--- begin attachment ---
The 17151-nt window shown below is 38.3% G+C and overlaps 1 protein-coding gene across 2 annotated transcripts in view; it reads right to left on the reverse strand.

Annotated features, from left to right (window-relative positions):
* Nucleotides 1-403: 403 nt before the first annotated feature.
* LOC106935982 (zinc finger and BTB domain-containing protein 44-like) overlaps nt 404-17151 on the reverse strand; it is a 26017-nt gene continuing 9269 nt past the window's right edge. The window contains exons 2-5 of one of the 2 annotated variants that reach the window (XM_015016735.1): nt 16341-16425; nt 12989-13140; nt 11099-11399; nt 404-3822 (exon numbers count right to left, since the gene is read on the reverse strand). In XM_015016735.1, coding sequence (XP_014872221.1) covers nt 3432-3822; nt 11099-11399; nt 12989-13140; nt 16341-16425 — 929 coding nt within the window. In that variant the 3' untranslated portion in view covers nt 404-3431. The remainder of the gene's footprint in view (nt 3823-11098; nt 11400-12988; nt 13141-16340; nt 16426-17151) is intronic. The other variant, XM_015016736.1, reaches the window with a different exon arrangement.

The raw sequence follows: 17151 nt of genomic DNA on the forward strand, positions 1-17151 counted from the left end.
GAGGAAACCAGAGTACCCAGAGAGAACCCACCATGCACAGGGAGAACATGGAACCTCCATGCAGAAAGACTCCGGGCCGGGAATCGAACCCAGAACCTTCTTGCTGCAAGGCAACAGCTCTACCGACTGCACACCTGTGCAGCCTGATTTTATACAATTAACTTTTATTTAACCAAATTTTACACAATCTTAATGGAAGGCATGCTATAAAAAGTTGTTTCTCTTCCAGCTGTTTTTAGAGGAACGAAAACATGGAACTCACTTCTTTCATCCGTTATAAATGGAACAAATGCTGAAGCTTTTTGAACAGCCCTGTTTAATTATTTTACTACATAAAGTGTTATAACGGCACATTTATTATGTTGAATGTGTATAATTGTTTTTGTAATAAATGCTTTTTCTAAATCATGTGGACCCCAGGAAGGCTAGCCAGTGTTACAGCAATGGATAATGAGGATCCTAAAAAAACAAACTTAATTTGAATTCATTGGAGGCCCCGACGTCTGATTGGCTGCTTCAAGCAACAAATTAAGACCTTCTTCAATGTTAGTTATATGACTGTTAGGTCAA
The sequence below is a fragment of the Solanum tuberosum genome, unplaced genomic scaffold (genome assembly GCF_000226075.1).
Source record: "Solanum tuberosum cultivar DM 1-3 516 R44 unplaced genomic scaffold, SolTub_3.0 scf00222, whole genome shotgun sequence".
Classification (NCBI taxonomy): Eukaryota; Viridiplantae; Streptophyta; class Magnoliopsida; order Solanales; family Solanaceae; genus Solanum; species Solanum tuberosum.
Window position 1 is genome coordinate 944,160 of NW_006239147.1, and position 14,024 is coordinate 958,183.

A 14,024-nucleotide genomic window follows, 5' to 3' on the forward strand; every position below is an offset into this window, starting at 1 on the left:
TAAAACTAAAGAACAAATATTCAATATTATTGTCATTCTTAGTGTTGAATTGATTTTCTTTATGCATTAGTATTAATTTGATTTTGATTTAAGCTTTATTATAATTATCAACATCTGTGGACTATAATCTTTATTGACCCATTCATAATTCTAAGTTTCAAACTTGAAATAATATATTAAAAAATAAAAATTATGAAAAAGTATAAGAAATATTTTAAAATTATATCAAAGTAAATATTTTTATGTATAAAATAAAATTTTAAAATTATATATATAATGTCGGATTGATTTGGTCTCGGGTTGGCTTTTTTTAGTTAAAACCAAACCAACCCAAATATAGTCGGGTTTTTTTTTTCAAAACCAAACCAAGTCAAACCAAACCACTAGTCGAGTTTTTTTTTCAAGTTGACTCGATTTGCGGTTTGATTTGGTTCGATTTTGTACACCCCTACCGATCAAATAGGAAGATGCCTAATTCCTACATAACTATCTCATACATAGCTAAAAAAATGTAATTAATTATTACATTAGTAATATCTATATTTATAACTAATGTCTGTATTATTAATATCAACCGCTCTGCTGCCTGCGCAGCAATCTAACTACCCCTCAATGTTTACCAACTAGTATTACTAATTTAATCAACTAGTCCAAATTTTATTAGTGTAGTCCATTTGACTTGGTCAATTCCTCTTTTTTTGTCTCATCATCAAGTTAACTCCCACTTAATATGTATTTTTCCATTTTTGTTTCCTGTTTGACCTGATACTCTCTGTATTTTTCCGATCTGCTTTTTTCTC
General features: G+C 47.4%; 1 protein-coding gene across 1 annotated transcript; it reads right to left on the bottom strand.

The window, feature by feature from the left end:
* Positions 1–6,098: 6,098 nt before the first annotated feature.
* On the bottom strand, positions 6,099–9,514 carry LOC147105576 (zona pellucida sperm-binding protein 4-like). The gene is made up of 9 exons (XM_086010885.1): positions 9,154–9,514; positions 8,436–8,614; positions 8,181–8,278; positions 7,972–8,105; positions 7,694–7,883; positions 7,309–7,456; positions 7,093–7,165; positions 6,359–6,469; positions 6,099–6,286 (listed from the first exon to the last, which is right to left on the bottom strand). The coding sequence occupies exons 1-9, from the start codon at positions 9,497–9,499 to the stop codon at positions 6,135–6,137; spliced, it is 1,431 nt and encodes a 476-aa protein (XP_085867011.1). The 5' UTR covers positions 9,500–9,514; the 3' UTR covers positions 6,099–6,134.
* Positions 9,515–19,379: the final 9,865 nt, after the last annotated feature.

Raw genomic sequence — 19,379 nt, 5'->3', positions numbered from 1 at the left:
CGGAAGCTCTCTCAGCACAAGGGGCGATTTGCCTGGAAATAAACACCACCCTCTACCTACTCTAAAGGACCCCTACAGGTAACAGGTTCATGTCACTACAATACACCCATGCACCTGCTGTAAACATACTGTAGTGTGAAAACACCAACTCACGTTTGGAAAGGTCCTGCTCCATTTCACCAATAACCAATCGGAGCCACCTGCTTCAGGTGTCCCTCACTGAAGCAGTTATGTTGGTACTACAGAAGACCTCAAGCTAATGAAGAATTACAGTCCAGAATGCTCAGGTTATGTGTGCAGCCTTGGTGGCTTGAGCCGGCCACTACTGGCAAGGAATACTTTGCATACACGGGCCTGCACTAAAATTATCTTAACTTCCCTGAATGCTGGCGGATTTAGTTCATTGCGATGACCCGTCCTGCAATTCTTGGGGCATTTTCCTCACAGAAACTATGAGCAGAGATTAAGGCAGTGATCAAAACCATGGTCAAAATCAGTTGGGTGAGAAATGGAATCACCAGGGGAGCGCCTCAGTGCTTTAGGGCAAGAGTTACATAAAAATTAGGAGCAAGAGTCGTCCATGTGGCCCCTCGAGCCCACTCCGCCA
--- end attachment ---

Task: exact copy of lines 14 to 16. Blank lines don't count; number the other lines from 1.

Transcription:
The window, feature by feature from the left end:
* Positions 1–6,098: 6,098 nt before the first annotated feature.
* On the bottom strand, positions 6,099–9,514 carry LOC147105576 (zona pellucida sperm-binding protein 4-like). The gene is made up of 9 exons (XM_086010885.1): positions 9,154–9,514; positions 8,436–8,614; positions 8,181–8,278; positions 7,972–8,105; positions 7,694–7,883; positions 7,309–7,456; positions 7,093–7,165; positions 6,359–6,469; positions 6,099–6,286 (listed from the first exon to the last, which is right to left on the bottom strand). The coding sequence occupies exons 1-9, from the start codon at positions 9,497–9,499 to the stop codon at positions 6,135–6,137; spliced, it is 1,431 nt and encodes a 476-aa protein (XP_085867011.1). The 5' UTR covers positions 9,500–9,514; the 3' UTR covers positions 6,099–6,134.